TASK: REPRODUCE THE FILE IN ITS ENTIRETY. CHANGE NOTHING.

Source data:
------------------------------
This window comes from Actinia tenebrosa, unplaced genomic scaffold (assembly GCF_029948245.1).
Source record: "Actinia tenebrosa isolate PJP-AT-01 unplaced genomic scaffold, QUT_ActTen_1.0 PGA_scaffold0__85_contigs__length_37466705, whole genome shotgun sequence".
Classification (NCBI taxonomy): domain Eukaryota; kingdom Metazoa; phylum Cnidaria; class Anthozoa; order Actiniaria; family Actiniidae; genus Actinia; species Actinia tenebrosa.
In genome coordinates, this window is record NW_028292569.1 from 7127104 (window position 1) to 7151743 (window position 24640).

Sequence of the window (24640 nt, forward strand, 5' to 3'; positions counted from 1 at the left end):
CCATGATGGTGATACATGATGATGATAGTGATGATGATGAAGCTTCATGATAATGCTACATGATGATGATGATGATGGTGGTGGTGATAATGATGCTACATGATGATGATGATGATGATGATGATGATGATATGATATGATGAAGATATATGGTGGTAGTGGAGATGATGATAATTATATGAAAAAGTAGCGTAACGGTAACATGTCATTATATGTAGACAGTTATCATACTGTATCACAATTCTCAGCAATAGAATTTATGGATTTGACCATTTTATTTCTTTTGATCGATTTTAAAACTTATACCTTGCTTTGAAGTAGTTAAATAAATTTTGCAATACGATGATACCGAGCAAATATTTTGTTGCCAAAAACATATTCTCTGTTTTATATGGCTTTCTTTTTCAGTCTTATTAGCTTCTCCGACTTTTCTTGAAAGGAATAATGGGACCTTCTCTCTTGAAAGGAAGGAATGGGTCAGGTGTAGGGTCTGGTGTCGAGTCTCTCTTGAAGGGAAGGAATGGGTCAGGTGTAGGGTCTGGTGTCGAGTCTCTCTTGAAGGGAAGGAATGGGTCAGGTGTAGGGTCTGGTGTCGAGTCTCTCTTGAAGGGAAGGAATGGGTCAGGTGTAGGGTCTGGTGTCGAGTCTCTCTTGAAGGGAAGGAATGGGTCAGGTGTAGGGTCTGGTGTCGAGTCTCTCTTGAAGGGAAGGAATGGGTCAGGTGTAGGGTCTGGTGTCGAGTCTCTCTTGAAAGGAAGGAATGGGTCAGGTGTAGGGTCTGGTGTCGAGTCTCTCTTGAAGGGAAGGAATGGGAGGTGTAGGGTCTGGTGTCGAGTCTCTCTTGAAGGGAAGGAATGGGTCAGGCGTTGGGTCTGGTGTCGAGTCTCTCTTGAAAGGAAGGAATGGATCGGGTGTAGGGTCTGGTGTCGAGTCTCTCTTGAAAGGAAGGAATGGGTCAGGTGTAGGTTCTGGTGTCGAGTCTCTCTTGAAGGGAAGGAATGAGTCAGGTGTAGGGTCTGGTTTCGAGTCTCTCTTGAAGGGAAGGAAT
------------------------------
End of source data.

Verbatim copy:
This window comes from Actinia tenebrosa, unplaced genomic scaffold (assembly GCF_029948245.1).
Source record: "Actinia tenebrosa isolate PJP-AT-01 unplaced genomic scaffold, QUT_ActTen_1.0 PGA_scaffold0__85_contigs__length_37466705, whole genome shotgun sequence".
Classification (NCBI taxonomy): domain Eukaryota; kingdom Metazoa; phylum Cnidaria; class Anthozoa; order Actiniaria; family Actiniidae; genus Actinia; species Actinia tenebrosa.
In genome coordinates, this window is record NW_028292569.1 from 7127104 (window position 1) to 7151743 (window position 24640).

Sequence of the window (24640 nt, forward strand, 5' to 3'; positions counted from 1 at the left end):
CCATGATGGTGATACATGATGATGATAGTGATGATGATGAAGCTTCATGATAATGCTACATGATGATGATGATGATGGTGGTGGTGATAATGATGCTACATGATGATGATGATGATGATGATGATGATGATATGATATGATGAAGATATATGGTGGTAGTGGAGATGATGATAATTATATGAAAAAGTAGCGTAACGGTAACATGTCATTATATGTAGACAGTTATCATACTGTATCACAATTCTCAGCAATAGAATTTATGGATTTGACCATTTTATTTCTTTTGATCGATTTTAAAACTTATACCTTGCTTTGAAGTAGTTAAATAAATTTTGCAATACGATGATACCGAGCAAATATTTTGTTGCCAAAAACATATTCTCTGTTTTATATGGCTTTCTTTTTCAGTCTTATTAGCTTCTCCGACTTTTCTTGAAAGGAATAATGGGACCTTCTCTCTTGAAAGGAAGGAATGGGTCAGGTGTAGGGTCTGGTGTCGAGTCTCTCTTGAAGGGAAGGAATGGGTCAGGTGTAGGGTCTGGTGTCGAGTCTCTCTTGAAGGGAAGGAATGGGTCAGGTGTAGGGTCTGGTGTCGAGTCTCTCTTGAAGGGAAGGAATGGGTCAGGTGTAGGGTCTGGTGTCGAGTCTCTCTTGAAGGGAAGGAATGGGTCAGGTGTAGGGTCTGGTGTCGAGTCTCTCTTGAAGGGAAGGAATGGGTCAGGTGTAGGGTCTGGTGTCGAGTCTCTCTTGAAAGGAAGGAATGGGTCAGGTGTAGGGTCTGGTGTCGAGTCTCTCTTGAAGGGAAGGAATGGGAGGTGTAGGGTCTGGTGTCGAGTCTCTCTTGAAGGGAAGGAATGGGTCAGGCGTTGGGTCTGGTGTCGAGTCTCTCTTGAAAGGAAGGAATGGATCGGGTGTAGGGTCTGGTGTCGAGTCTCTCTTGAAAGGAAGGAATGGGTCAGGTGTAGGTTCTGGTGTCGAGTCTCTCTTGAAGGGAAGGAATGAGTCAGGTGTAGGGTCTGGTTTCGAGTCTCTCTTGAAGGGAAGGAAT